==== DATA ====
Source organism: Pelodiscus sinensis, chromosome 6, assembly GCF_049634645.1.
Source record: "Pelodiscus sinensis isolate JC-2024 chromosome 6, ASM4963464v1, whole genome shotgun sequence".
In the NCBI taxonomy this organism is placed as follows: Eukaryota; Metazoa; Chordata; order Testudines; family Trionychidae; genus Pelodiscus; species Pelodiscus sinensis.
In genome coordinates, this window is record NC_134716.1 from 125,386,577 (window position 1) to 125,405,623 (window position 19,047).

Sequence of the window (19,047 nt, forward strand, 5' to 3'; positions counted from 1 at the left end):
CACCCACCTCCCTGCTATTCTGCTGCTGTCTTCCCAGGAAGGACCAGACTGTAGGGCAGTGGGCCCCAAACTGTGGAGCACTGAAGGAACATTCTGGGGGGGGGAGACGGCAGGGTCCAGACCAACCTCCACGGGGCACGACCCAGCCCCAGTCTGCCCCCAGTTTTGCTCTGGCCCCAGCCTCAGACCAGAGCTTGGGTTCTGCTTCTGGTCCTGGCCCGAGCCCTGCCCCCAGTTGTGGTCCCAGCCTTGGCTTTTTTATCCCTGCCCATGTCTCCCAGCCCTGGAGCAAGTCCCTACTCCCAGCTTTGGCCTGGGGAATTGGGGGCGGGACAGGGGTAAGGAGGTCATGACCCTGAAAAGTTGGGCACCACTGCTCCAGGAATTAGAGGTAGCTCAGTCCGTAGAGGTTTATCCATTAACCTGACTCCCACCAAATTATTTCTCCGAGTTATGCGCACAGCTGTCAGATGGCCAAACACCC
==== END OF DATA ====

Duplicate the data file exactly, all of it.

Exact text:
Source organism: Pelodiscus sinensis, chromosome 6, assembly GCF_049634645.1.
Source record: "Pelodiscus sinensis isolate JC-2024 chromosome 6, ASM4963464v1, whole genome shotgun sequence".
In the NCBI taxonomy this organism is placed as follows: Eukaryota; Metazoa; Chordata; order Testudines; family Trionychidae; genus Pelodiscus; species Pelodiscus sinensis.
In genome coordinates, this window is record NC_134716.1 from 125,386,577 (window position 1) to 125,405,623 (window position 19,047).

Sequence of the window (19,047 nt, forward strand, 5' to 3'; positions counted from 1 at the left end):
CACCCACCTCCCTGCTATTCTGCTGCTGTCTTCCCAGGAAGGACCAGACTGTAGGGCAGTGGGCCCCAAACTGTGGAGCACTGAAGGAACATTCTGGGGGGGGGAGACGGCAGGGTCCAGACCAACCTCCACGGGGCACGACCCAGCCCCAGTCTGCCCCCAGTTTTGCTCTGGCCCCAGCCTCAGACCAGAGCTTGGGTTCTGCTTCTGGTCCTGGCCCGAGCCCTGCCCCCAGTTGTGGTCCCAGCCTTGGCTTTTTTATCCCTGCCCATGTCTCCCAGCCCTGGAGCAAGTCCCTACTCCCAGCTTTGGCCTGGGGAATTGGGGGCGGGACAGGGGTAAGGAGGTCATGACCCTGAAAAGTTGGGCACCACTGCTCCAGGAATTAGAGGTAGCTCAGTCCGTAGAGGTTTATCCATTAACCTGACTCCCACCAAATTATTTCTCCGAGTTATGCGCACAGCTGTCAGATGGCCAAACACCC